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^^ Lloyd, we both think any chain will last longer, given proper maintenance.... the guys you see with stupendous mileage on their chains who do use Scot oilers; do you know what brands for chain and sprockets they've run?
almost all of them OEM, because they install those scott oilers early or right away.... and some of those fucks then last 40k or more, messy but last 2x, 3x or even 4x what the average guy with a can of spray lube gets

in the case of ma kaw, that usually means a top of the line DID you can only buy from ma kaw
ie.... the HV series for most ZX6R's dating back many years
 
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Al,

You would benefit from a Scot Oiler.
Yes I would! I'm looking at them now but the downside is they are messy. However at the end of a long day I'm tired and it is too easy to skip oiling the chain. LOL just bought one, we shall see how it does. Got the vacuum version. Also ordered a Vortex rear sprocket. Not sue about ZX6Rs but for my Tracer GT I'm having lots of difficulty finding chains and sprockets. Wound up with a 120 link chain when I need 118 as the 118 were out of stock.
 

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messy but last 2x, 3x or even 4x what the average guy with a can of spray lube gets
While this sounds like a good thing, I will happily spend the extra $200 to change my chain twice as often and not have to deal with the enormous amount of gunk on the underside of my bike. If you do big miles (which I don't) then it is probably a better idea but a chain set already lasts me 6-7 seasons with little effort and absolutely zero cleaning of crap off the bike. Amortized over the life of a chain set it costs me the equivalent of 2-3 fancy coffees per year to not have to clean that shit off the bike. I will pay that tax with a smile every time. As always, YMMV.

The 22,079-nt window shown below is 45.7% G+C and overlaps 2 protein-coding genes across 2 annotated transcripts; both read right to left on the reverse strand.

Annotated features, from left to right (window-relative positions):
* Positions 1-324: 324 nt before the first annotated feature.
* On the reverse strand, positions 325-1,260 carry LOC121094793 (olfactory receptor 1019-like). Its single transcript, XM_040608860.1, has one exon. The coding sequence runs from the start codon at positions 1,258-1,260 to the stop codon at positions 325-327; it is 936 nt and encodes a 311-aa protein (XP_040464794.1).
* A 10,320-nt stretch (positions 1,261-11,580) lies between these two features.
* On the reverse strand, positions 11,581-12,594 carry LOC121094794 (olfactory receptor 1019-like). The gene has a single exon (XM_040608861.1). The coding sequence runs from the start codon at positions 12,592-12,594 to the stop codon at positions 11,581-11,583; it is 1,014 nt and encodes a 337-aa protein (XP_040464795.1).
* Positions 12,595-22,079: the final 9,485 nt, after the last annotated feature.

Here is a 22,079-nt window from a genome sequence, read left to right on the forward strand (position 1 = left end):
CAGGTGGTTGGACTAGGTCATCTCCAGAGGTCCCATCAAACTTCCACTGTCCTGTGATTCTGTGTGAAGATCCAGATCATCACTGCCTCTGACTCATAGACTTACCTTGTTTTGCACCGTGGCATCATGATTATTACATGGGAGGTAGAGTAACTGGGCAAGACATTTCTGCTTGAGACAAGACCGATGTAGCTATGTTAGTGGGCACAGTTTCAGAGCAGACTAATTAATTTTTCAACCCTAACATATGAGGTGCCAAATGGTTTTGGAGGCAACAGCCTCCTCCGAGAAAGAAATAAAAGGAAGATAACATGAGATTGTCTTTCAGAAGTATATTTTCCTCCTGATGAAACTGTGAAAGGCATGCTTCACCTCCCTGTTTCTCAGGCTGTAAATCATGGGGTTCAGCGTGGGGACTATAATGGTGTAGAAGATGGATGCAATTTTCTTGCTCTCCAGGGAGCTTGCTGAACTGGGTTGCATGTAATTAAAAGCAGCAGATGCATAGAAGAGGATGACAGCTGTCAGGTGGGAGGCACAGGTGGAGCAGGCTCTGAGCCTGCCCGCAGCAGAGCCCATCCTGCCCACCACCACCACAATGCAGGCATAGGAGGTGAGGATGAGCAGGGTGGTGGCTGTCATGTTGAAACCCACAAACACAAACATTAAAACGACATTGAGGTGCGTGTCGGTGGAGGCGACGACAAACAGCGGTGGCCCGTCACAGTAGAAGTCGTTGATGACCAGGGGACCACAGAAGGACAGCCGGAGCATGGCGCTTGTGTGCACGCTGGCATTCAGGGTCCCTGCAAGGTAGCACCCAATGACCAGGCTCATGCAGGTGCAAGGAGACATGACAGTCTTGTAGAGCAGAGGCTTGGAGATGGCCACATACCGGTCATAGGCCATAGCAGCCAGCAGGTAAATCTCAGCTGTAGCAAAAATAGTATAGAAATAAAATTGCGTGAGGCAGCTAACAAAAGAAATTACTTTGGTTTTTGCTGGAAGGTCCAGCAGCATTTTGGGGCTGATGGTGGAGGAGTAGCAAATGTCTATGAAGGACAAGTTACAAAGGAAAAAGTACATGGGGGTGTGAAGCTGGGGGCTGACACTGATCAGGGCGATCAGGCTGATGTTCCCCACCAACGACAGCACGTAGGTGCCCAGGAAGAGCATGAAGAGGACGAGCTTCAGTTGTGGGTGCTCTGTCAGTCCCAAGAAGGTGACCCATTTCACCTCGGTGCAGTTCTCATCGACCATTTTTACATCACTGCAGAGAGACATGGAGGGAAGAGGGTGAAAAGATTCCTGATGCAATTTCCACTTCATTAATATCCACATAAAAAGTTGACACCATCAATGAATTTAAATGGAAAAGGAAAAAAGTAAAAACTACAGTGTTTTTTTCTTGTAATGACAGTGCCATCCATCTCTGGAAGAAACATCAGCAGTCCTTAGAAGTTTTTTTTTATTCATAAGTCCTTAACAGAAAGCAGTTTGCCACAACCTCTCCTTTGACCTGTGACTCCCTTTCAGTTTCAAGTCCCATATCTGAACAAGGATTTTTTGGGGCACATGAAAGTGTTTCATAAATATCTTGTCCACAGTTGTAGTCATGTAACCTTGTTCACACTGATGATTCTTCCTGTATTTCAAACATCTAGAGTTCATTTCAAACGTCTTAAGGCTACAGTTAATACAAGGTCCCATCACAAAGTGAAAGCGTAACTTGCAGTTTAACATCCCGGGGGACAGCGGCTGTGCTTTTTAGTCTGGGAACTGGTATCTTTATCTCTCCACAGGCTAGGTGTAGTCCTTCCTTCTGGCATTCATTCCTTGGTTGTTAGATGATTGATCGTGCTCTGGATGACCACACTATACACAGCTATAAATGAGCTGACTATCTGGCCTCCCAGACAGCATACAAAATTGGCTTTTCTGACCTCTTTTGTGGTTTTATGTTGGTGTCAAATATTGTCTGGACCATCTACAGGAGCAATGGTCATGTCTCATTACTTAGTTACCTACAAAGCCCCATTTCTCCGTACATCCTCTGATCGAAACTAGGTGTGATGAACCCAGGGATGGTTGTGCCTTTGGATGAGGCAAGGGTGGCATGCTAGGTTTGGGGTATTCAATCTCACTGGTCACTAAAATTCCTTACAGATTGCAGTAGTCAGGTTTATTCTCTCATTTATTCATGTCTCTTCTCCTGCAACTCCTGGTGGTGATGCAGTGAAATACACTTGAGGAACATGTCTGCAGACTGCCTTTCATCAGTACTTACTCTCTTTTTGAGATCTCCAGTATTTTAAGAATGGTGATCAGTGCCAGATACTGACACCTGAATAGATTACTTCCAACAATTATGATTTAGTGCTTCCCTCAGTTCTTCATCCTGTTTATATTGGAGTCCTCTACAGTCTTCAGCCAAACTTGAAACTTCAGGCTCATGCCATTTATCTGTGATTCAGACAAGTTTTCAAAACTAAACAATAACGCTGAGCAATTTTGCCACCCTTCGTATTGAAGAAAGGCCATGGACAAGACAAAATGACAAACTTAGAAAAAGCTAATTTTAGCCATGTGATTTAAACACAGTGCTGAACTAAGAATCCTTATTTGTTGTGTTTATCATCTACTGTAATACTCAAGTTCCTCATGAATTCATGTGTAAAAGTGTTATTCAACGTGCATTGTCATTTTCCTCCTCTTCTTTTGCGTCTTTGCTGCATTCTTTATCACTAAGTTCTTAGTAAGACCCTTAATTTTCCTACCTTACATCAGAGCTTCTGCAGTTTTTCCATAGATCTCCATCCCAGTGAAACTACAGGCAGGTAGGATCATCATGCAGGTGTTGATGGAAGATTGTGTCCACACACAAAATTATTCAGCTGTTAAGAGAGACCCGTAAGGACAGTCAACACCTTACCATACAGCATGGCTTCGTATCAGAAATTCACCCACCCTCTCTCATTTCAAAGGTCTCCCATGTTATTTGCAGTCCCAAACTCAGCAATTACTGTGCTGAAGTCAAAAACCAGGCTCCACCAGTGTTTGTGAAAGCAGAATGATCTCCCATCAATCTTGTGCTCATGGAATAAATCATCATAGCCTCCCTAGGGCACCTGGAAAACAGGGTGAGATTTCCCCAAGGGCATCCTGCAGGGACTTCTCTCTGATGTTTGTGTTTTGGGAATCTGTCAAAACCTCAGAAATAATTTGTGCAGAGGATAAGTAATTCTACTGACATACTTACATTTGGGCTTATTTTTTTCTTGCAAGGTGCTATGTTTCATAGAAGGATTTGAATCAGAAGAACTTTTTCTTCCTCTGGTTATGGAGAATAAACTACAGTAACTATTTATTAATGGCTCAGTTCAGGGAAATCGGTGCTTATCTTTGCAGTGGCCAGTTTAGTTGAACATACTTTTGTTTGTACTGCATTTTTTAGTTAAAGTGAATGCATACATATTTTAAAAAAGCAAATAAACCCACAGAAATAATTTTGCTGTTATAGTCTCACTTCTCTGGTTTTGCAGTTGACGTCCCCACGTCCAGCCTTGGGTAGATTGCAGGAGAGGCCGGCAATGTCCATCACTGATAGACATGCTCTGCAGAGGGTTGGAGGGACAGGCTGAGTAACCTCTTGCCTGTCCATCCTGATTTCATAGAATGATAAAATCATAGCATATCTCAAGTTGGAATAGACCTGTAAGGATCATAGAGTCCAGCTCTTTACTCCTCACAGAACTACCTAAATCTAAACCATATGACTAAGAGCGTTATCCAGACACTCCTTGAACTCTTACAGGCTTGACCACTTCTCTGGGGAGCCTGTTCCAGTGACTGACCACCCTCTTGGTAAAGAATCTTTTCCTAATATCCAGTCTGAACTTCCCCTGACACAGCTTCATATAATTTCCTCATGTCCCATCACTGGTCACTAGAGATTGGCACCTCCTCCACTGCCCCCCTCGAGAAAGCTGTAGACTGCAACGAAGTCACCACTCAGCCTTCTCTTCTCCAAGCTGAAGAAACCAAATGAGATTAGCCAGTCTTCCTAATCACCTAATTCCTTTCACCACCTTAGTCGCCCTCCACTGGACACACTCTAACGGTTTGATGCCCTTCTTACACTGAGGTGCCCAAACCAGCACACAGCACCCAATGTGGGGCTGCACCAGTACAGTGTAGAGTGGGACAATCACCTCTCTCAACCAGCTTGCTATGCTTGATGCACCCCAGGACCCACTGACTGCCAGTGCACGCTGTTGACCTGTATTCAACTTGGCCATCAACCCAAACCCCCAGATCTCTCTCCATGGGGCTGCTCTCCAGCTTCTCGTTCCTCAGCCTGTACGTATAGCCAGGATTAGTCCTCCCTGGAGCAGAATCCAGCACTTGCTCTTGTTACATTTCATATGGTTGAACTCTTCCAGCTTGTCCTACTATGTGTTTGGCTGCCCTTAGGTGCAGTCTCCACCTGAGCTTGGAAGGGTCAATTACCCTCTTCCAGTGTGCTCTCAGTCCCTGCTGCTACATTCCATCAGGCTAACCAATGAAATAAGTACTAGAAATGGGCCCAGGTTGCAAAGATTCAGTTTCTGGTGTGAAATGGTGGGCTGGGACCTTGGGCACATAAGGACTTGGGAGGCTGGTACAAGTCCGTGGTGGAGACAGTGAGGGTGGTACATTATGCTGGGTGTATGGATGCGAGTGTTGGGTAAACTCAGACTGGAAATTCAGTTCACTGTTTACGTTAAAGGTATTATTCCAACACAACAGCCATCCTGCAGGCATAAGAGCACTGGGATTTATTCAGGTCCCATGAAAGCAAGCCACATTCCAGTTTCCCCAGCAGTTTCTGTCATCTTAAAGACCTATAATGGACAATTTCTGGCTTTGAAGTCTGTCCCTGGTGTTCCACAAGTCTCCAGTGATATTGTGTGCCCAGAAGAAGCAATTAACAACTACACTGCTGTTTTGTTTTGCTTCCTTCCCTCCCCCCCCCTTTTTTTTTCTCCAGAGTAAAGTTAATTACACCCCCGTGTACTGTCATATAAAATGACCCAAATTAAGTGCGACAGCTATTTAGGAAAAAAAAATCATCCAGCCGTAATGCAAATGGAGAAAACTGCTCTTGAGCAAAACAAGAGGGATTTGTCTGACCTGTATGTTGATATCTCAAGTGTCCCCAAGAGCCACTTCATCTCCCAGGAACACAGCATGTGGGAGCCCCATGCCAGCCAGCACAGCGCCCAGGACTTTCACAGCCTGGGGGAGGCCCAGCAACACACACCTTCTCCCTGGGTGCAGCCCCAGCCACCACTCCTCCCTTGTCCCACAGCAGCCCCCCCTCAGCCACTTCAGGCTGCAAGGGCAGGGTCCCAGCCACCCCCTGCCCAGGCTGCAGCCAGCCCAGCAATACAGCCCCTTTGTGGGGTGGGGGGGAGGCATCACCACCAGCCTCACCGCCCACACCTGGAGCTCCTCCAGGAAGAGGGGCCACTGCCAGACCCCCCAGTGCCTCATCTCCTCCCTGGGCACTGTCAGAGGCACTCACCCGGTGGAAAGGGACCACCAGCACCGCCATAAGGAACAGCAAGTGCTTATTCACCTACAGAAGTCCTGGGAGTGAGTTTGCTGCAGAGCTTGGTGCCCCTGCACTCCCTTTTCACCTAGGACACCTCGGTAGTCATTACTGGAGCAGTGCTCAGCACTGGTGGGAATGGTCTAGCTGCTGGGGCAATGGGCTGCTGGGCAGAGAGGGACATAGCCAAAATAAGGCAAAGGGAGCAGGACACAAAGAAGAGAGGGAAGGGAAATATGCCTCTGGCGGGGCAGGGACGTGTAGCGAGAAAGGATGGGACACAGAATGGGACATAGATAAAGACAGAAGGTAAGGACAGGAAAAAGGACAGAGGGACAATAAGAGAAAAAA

Wound up with a 120 link chain when I need 118 as the 118 were out of stock.
That's easily fixable. I find the 120 link chains are almost always the cheapest by a good margin and worth the effort required to grind a pin out and shorten to the correct length.


Mark
 

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Discussion Starter · #9 ·
If you want a decent chain you need to pay for it....

good, better, best is subjective....but given the thousands of chains I have seen throughout their life......

good;
RK XSO series

DID VX series, currently on rendition 3
EK SRO series currently on rendition 2


better;
RK GXW series
EK MVXZ series currently on rendition 2



best;
DID ZVMX
EK ZVX3

If you want the same in sprockets.....

I would not recommend anything at all except the following...... and I would only go with steel!

good quality;
Sunstar
Superlite RSX series



superior quality;
Supersprox
Appreciate it! I'm looking for quality so price isn't a huge factor. I want something that'll handle abuse!